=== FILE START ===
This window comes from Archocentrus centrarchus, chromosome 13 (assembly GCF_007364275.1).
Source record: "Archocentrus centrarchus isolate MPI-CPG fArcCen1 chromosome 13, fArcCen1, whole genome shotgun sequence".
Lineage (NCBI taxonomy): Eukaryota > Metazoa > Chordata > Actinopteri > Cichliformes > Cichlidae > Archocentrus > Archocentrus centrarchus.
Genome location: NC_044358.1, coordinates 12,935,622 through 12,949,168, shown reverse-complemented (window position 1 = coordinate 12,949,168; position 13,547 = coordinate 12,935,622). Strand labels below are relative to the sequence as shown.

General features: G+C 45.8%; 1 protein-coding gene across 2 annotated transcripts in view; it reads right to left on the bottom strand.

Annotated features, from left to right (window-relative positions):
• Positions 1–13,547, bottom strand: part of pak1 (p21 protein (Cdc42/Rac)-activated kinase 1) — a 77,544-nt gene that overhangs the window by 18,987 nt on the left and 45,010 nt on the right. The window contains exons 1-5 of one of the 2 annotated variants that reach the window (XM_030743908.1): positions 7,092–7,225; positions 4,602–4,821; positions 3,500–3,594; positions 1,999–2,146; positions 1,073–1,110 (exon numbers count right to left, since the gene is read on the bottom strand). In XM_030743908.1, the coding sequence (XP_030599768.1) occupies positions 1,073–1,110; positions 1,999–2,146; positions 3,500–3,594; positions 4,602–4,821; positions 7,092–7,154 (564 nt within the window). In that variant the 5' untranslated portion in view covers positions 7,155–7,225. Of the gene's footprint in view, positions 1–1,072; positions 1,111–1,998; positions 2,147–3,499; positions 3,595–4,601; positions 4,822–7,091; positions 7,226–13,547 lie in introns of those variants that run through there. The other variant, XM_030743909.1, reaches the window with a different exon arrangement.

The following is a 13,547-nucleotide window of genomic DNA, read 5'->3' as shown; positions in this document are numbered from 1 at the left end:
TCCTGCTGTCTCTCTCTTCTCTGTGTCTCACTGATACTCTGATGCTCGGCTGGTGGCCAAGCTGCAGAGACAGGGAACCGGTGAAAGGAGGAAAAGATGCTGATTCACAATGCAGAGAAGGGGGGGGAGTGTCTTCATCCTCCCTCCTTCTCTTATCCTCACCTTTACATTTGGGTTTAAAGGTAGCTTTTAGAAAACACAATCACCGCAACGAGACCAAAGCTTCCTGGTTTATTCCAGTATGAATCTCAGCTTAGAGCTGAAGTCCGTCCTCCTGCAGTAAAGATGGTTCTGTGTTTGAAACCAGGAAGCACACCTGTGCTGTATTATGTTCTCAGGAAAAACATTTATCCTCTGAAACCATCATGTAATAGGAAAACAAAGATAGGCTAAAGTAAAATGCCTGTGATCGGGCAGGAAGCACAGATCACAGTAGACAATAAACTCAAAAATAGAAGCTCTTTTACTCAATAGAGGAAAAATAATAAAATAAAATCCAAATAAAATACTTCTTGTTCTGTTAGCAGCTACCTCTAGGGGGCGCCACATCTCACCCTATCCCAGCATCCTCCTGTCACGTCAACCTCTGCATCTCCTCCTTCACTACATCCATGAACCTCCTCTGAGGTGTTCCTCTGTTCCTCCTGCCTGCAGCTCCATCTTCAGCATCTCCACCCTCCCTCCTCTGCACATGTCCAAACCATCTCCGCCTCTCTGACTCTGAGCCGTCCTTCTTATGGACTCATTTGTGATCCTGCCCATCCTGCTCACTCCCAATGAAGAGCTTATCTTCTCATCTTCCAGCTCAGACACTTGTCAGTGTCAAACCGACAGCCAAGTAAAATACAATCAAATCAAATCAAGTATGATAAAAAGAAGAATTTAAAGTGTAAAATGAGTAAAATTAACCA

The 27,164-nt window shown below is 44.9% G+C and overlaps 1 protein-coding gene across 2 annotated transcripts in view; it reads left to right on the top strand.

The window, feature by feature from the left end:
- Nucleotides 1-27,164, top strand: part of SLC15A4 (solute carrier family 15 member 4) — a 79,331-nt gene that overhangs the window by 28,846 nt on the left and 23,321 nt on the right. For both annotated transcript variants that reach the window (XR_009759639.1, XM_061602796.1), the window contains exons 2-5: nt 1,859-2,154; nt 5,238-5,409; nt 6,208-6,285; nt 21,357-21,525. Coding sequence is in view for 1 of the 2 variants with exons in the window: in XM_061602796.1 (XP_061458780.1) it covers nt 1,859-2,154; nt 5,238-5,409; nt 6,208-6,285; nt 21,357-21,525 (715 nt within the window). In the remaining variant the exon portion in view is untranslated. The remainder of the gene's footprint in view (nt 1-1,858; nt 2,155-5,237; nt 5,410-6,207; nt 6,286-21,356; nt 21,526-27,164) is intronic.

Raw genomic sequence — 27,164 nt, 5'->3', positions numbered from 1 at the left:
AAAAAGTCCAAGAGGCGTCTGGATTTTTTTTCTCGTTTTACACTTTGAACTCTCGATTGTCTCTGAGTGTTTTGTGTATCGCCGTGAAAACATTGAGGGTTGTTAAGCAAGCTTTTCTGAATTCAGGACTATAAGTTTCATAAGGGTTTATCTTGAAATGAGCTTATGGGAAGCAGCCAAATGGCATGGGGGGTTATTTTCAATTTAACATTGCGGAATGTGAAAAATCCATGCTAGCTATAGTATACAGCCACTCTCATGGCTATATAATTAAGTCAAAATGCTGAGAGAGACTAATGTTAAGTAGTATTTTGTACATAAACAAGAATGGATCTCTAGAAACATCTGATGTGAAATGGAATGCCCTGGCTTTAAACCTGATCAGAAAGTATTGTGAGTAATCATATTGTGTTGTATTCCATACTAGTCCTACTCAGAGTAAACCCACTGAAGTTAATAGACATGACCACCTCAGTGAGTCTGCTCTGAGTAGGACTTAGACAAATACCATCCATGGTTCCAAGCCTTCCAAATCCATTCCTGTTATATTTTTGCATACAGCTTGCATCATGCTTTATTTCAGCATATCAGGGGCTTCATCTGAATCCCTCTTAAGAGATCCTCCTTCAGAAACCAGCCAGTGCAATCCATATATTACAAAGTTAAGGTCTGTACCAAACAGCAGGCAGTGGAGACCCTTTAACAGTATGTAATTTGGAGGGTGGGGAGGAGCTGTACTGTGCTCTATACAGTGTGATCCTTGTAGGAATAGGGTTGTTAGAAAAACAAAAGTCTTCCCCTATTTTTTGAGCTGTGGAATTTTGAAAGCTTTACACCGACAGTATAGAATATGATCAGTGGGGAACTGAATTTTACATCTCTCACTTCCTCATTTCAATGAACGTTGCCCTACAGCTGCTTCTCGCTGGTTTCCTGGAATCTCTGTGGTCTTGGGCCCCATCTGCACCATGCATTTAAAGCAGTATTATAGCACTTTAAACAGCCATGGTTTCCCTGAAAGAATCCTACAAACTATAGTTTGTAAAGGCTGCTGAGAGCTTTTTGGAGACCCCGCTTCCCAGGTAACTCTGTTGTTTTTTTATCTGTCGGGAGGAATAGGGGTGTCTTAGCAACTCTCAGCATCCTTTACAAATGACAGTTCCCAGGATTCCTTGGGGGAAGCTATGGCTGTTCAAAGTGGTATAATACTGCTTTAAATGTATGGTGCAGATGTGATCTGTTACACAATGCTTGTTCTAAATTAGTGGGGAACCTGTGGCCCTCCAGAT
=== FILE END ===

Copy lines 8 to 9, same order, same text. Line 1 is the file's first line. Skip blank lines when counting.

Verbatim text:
The following is a 13,547-nucleotide window of genomic DNA, read 5'->3' as shown; positions in this document are numbered from 1 at the left end:
TCCTGCTGTCTCTCTCTTCTCTGTGTCTCACTGATACTCTGATGCTCGGCTGGTGGCCAAGCTGCAGAGACAGGGAACCGGTGAAAGGAGGAAAAGATGCTGATTCACAATGCAGAGAAGGGGGGGGAGTGTCTTCATCCTCCCTCCTTCTCTTATCCTCACCTTTACATTTGGGTTTAAAGGTAGCTTTTAGAAAACACAATCACCGCAACGAGACCAAAGCTTCCTGGTTTATTCCAGTATGAATCTCAGCTTAGAGCTGAAGTCCGTCCTCCTGCAGTAAAGATGGTTCTGTGTTTGAAACCAGGAAGCACACCTGTGCTGTATTATGTTCTCAGGAAAAACATTTATCCTCTGAAACCATCATGTAATAGGAAAACAAAGATAGGCTAAAGTAAAATGCCTGTGATCGGGCAGGAAGCACAGATCACAGTAGACAATAAACTCAAAAATAGAAGCTCTTTTACTCAATAGAGGAAAAATAATAAAATAAAATCCAAATAAAATACTTCTTGTTCTGTTAGCAGCTACCTCTAGGGGGCGCCACATCTCACCCTATCCCAGCATCCTCCTGTCACGTCAACCTCTGCATCTCCTCCTTCACTACATCCATGAACCTCCTCTGAGGTGTTCCTCTGTTCCTCCTGCCTGCAGCTCCATCTTCAGCATCTCCACCCTCCCTCCTCTGCACATGTCCAAACCATCTCCGCCTCTCTGACTCTGAGCCGTCCTTCTTATGGACTCATTTGTGATCCTGCCCATCCTGCTCACTCCCAATGAAGAGCTTATCTTCTCATCTTCCAGCTCAGACACTTGTCAGTGTCAAACCGACAGCCAAGTAAAATACAATCAAATCAAATCAAGTATGATAAAAAGAAGAATTTAAAGTGTAAAATGAGTAAAATTAACCA